dissipate

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dis·si·pate / ˈdisəˌpāt/ • v. 1. [intr.] disperse or scatter: the cloud of smoke dissipated. ∎  (of a feeling or other intangible thing) disappear or be dispelled: the concern she'd felt for him had wholly dissipated. ∎  [tr.] cause (a feeling or other intangible thing) to disappear or disperse: he wanted to dissipate his anger.2. [tr.] squander or fritter away (money, energy, or resources): he had dissipated his entire fortune. ∎  (usu. be dissipated) Physics cause (energy) to be lost, typically by converting it to heat.DERIVATIVES: dis·si·pa·tive / -ˌpātiv/ adj.dis·si·pa·tor / -ˌpātər/ (also dis·si·pat·er) n.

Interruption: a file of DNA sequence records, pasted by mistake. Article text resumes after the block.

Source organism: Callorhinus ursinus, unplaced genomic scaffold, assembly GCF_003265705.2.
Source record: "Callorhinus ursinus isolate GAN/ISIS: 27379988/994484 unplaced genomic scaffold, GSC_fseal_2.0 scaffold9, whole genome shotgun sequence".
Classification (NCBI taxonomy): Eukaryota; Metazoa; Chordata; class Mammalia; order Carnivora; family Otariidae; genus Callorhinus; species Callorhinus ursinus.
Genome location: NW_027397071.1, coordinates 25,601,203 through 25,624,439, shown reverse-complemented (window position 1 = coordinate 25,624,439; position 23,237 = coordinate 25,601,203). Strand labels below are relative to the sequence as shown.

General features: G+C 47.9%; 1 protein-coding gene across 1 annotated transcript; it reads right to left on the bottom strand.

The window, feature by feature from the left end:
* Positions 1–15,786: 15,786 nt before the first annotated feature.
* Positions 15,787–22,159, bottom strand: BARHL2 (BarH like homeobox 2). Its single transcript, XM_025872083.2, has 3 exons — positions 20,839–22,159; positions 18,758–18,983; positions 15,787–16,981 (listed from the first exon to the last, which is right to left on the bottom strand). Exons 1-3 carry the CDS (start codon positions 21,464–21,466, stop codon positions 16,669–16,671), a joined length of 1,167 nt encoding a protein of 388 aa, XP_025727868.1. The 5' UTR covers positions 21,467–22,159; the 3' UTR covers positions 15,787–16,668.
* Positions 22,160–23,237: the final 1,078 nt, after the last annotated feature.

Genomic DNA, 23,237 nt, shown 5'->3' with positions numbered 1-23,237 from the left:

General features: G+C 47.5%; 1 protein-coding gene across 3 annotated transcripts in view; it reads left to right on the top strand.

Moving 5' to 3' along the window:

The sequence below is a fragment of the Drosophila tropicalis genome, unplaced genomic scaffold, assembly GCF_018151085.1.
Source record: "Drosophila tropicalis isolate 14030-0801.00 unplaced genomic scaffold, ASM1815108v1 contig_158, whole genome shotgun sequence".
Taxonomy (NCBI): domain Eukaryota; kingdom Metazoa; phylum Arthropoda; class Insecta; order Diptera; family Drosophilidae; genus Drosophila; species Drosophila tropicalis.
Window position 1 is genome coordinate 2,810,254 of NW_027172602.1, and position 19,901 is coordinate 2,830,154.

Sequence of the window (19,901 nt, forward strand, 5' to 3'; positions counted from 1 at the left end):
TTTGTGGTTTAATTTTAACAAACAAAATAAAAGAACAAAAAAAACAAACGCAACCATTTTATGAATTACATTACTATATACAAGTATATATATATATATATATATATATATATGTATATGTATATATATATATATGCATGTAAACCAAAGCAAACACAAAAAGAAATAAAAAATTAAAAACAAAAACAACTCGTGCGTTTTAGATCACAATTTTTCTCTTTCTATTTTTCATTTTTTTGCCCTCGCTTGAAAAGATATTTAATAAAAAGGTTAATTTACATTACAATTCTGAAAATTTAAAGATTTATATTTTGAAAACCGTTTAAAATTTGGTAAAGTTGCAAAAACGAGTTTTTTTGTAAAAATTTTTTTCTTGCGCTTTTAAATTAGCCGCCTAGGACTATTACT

dissipate

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dissipate scatter, dispel XV; squander; distract XVII. f. pp. stem of L. dissipāre, f. DIS- 1 + *supāre, *sipāre throw; see -ATE 3.
So dissipation dissolution XV; †dispersion XVI; squandering XVII; distraction of mind XVIII, (hence) frivolous diversion, (passing into) dissolute living XVIII. — (O)F. or L.